What Happened On August 22nd?
It seems like August is all about museum heists. Following the footsteps of August 21st, August 22nd also records another heist, though this time it’s not one, but two artworks that were stolen. That said, August 22nd is noteworthy for many other reasons as well such as the signing of the Geneva Convention and record-breaking in baseball. Let’s delve into all that transpired on August 22nd:
1849: Austria launched the first air raid in history by launching pilotless balloons against the city of Venice. The balloons, equipped with bombs and other explosives, were sent to attack the city during the First Italian War of Independence.
2012: A 50,000-year-old human bone was found in the Denisova Cave in Siberia, Russia. It turned out to belong to a previously unknown ancient human species. The bone fragment was a finger bone, and it was identified as belonging to a young girl who lived tens of thousands of years ago. The discovery of the finger bone led to the identification of a new group of humans, now known as the Denisovans.
1989: Astronomers discovered the rings of Neptune using data from the Voyager 2 spacecraft. The discovery was a surprise, as Neptune was the furthest planet from the sun at the time and it was not expected to have such a complex ring system.
1864: 12 nations signed the First Geneva Convention, also known as the Convention for the Amelioration of the Condition of the Wounded in Armies in the Field. The Convention required all parties to care for the wounded and sick on the battlefield, regardless of their nationality, and to ensure the safety and neutrality of medical personnel and facilities.
1903: Mahatma Gandhi formed the Natal Indian Congress (NIC) in South Africa to fight against the discrimination that the Indian community faced at the hands of the British colonial government. The NIC was one of the first organizations founded by Gandhi and played a crucial role in his activism.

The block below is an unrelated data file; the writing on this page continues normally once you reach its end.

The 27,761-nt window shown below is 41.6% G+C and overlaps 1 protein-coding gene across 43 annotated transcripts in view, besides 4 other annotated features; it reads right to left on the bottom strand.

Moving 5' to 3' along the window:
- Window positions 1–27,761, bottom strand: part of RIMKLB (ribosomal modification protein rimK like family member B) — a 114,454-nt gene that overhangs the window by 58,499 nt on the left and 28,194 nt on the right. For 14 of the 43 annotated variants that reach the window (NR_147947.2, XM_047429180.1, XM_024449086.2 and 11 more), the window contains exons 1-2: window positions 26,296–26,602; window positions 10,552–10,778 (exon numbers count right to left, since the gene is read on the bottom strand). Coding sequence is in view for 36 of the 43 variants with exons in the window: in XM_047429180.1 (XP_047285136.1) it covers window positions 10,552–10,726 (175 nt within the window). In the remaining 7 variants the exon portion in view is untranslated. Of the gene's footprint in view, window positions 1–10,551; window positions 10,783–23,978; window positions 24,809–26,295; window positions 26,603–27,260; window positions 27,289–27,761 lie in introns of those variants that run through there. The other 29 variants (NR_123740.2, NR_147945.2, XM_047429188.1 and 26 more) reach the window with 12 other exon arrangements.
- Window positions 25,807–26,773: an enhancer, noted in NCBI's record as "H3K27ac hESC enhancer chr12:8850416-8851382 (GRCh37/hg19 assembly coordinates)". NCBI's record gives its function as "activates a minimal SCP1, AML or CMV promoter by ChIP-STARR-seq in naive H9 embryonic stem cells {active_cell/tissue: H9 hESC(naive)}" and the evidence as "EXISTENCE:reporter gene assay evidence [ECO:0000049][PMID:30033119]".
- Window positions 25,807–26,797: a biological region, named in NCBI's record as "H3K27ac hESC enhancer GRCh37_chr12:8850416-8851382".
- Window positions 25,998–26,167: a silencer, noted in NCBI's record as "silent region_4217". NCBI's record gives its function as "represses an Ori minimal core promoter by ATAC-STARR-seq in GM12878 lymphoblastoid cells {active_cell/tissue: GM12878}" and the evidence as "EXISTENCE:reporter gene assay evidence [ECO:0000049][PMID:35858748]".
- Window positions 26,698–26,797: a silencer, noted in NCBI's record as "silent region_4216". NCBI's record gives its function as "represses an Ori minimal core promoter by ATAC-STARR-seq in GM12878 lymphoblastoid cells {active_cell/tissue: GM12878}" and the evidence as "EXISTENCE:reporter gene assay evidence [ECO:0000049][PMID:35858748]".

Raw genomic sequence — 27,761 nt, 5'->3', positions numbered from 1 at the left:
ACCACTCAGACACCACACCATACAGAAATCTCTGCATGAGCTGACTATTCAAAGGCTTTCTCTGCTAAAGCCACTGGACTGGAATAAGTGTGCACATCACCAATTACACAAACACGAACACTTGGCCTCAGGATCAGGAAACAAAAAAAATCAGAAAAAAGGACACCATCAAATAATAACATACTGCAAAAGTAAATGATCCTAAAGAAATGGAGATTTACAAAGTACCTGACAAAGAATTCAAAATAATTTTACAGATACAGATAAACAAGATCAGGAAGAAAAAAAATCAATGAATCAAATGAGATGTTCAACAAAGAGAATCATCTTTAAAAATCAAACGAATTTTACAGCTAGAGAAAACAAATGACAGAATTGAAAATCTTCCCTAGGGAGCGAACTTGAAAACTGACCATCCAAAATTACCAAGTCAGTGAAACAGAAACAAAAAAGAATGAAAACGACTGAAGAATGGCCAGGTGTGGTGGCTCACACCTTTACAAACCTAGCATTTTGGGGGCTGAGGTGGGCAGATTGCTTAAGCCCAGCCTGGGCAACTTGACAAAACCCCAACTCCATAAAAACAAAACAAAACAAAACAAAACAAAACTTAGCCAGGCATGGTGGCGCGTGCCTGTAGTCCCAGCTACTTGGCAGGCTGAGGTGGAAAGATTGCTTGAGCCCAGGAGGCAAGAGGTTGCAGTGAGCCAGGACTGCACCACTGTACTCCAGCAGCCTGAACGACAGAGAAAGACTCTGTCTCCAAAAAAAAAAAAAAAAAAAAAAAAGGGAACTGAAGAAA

1910: Japan officially annexed Korea, which had been under Japanese control since 1905. The annexation was met with resistance from Koreans and led to a period of harsh colonial rule by Japan.
2017: The Indian government passed a landmark law banning instant triple talaq, a practice that allowed Muslim men to divorce their wives by simply uttering the word “talaq” (divorce) three times. The new law made the practice illegal and punishable by imprisonment.
1851: First America’s Cup was held off the coast of England, and it was won by the yacht named “America”. The America’s Cup is a sailing competition that is considered to be one of the most prestigious events in the sport of sailing, and it is held every few years.
1989: Nolan Ryan, the legendary Major League Baseball pitcher, made history by striking out Rickey Henderson of the Oakland Athletics in the fifth inning of a game between the Texas Rangers and the Athletics. With this strikeout, Ryan became the first pitcher in the history of the game to record 5,000 strikeouts, an incredible milestone that cemented his status as one of the greatest pitchers of all time. Ryan’s record stands at a stunning 5,714 strikes.